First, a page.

The government refuses to acknowledge – let alone address – the climate crisis





This week, we’ve heard predictions from the Met Office that the probability of surpassing 1.5C heating within five years has now jumped to 50 per cent.

Temperatures are reaching 50C in parts of the world. We’ve heard reports of 195 “carbon bombs” from the fossil fuel industry, each set to unleash a billion tonnes of CO2 emissions into the atmosphere.

Prince Charles, then – such an ardent advocate for environmental action – must have been scanning the pages of the Queen’s Speech in disbelief, as he was compelled to deliver a government-stamped rhetoric to the nation which failed to mention the word “climate” even eleven.

And now we hear that the government has underspent its net zero budget by a staggering quarter of a billion pounds. Just months after proudly trumpeting “cash” as one of his four flagship pledges day after day during Cop26, Boris Johnson has evidently filed the whole summit away in a dusty drawer, never to be seen or spoken of again. The Tories now fundamentally fail to even acknowledge, let alone address, this crisis.

When we face a soaring cost of living, with bills spiraling out of control and pensioners traveling on buses all day just to keep warm – alongside an energy security crisis, while we in the UK currently have the leakiest homes in Europe – we need big, bold, positive solutions.

Perhaps most frustratingly of all; those solutions are staring the prime minister in the face.

We need a retrofit revolution – a mass program of heat pumps and insulation for 10 million homes designed to slash energy bills, reduce energy demand, and cut emissions while we’re at it.

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We need a Green New Deal to decarbonise our economy and create thousands of new, well-paid green jobs, in sectors ranging from renewable energy to care work.

And we need to shift away from the dangerous pursuit of endless economic growth at all costs, towards making wellbeing our main economic goal – of people, communities and our natural world.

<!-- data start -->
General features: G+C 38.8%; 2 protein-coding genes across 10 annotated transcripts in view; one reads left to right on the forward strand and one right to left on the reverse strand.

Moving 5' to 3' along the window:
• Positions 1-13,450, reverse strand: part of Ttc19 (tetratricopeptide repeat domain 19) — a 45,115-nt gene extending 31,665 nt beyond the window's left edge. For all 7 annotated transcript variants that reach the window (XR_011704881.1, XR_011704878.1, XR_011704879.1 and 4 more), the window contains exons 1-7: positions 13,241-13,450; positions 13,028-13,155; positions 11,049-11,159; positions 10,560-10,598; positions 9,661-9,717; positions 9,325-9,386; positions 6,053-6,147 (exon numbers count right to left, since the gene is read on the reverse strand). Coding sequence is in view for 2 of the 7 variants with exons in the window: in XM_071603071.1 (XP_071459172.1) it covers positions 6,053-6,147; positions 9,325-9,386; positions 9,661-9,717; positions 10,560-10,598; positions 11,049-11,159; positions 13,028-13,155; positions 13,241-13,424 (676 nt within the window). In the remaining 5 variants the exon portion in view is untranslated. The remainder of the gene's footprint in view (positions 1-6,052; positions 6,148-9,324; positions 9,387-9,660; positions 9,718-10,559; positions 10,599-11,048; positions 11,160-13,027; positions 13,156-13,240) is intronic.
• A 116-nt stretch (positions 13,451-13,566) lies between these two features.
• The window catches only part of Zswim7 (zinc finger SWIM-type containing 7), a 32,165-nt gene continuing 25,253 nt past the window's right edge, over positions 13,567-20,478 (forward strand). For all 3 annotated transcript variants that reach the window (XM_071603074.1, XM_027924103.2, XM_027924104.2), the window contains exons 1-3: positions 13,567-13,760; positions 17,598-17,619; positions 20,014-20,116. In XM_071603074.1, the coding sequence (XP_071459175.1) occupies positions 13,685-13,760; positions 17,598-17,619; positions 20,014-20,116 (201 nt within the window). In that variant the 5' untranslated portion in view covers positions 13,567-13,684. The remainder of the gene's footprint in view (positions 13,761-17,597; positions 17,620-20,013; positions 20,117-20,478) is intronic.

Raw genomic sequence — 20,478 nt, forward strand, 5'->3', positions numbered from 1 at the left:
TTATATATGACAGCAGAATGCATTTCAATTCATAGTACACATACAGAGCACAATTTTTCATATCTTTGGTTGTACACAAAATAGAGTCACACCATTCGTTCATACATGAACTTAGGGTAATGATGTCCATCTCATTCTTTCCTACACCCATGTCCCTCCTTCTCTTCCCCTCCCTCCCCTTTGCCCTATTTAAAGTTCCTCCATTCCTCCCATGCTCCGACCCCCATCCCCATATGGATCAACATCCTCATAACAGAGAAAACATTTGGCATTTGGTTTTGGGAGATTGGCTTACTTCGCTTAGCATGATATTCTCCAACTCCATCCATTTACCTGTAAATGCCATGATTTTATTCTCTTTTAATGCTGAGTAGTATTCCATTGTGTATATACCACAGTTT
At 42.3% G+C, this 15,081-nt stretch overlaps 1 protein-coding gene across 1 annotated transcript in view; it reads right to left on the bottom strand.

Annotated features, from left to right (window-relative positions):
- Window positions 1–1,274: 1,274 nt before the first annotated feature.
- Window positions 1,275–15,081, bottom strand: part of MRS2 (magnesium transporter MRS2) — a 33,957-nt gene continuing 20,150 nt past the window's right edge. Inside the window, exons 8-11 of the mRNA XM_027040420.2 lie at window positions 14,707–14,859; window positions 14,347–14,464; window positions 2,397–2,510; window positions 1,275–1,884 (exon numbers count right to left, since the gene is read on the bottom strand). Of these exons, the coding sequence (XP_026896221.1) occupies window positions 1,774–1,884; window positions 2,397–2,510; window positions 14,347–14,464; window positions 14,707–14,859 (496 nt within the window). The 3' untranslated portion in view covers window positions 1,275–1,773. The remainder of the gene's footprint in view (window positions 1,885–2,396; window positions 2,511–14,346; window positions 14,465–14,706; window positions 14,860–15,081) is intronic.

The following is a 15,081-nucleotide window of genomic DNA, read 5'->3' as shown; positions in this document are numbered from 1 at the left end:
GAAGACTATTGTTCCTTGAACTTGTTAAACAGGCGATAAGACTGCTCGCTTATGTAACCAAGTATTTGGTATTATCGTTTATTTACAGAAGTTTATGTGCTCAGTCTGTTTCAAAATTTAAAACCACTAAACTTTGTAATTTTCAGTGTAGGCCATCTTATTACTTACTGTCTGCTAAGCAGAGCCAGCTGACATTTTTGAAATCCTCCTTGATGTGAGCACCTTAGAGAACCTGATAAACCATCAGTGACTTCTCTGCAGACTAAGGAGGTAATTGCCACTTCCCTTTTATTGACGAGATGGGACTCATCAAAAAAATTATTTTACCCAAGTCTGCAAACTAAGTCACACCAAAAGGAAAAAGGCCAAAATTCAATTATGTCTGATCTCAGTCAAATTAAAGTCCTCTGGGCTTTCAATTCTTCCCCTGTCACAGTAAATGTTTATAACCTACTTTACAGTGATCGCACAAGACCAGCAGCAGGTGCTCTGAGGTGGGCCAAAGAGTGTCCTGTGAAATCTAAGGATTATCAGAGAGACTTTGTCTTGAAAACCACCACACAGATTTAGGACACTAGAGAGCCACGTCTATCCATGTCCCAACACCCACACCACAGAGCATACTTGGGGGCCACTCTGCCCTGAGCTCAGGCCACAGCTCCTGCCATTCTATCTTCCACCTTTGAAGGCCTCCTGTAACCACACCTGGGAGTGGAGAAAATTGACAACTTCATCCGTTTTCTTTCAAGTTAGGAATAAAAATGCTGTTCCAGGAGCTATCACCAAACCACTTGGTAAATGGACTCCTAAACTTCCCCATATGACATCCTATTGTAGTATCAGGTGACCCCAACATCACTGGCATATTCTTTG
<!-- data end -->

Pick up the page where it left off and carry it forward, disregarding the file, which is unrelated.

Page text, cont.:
Yes, these solutions cost money. We’re not ashamed to say that the Green Party’s retrofitting plan would cost £25bn a year, for 10 years. But while climate skeptics like Steve Baker wax lyrical about the “cost of net zero”, they conveniently omit the cost of not getting to net zero.

A recent report by the well-respected Institute for Government found that “the costs of failing to bring climate change under control would be much larger than those associated with decarbonisation”. Perhaps the most telling example of this is David Cameron’s decision to “cut the green crap”, which actually added £150 to every household energy bill, and cost the economy £8.3bn. Ending onshore wind projects, solar subsidies and energy efficiency schemes have made people worse off, not better off.

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And there’s a human cost, too. I dare Steve Baker or any other member of “Net Zero Watch” to speak to Rosamund Adoo-Kissi-Debrah, whose own daughter died from air pollution on London’s South Circular – or the families of 180 people who died in floods across Germany and western Europe last summer – and tell them we can’t tackle the climate crisis because it’s too expensive.

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What this week’s Queen’s Speech showed is that our government refuses to spend because it lacks vision, ideas, and a sense of purpose. Held hostage, perhaps willingly (as no one really knows what our prime minister believes) by fanatical low-tax, low-spend right-wing backbenchers and an arch-Thatcherite chancellor, Boris Johnson is falling woefully short when it comes to financing the solutions to the cost of living crisis, the energy security crisis and the climate crisis.

“We all agree what needs to be done. We just need the courage to get on and do it.” For once, I agree with these wise words from our prime minister at Cop26 last November.

But six months on, and I’m still waiting.

Caroline Lucas is the MP for Brighton Pavilion and former leader of the Green Party


www.independent.co.uk

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George Holan

George Holan is chief editor at Plainsmen Post and has articles published in many notable publications in the last decade.

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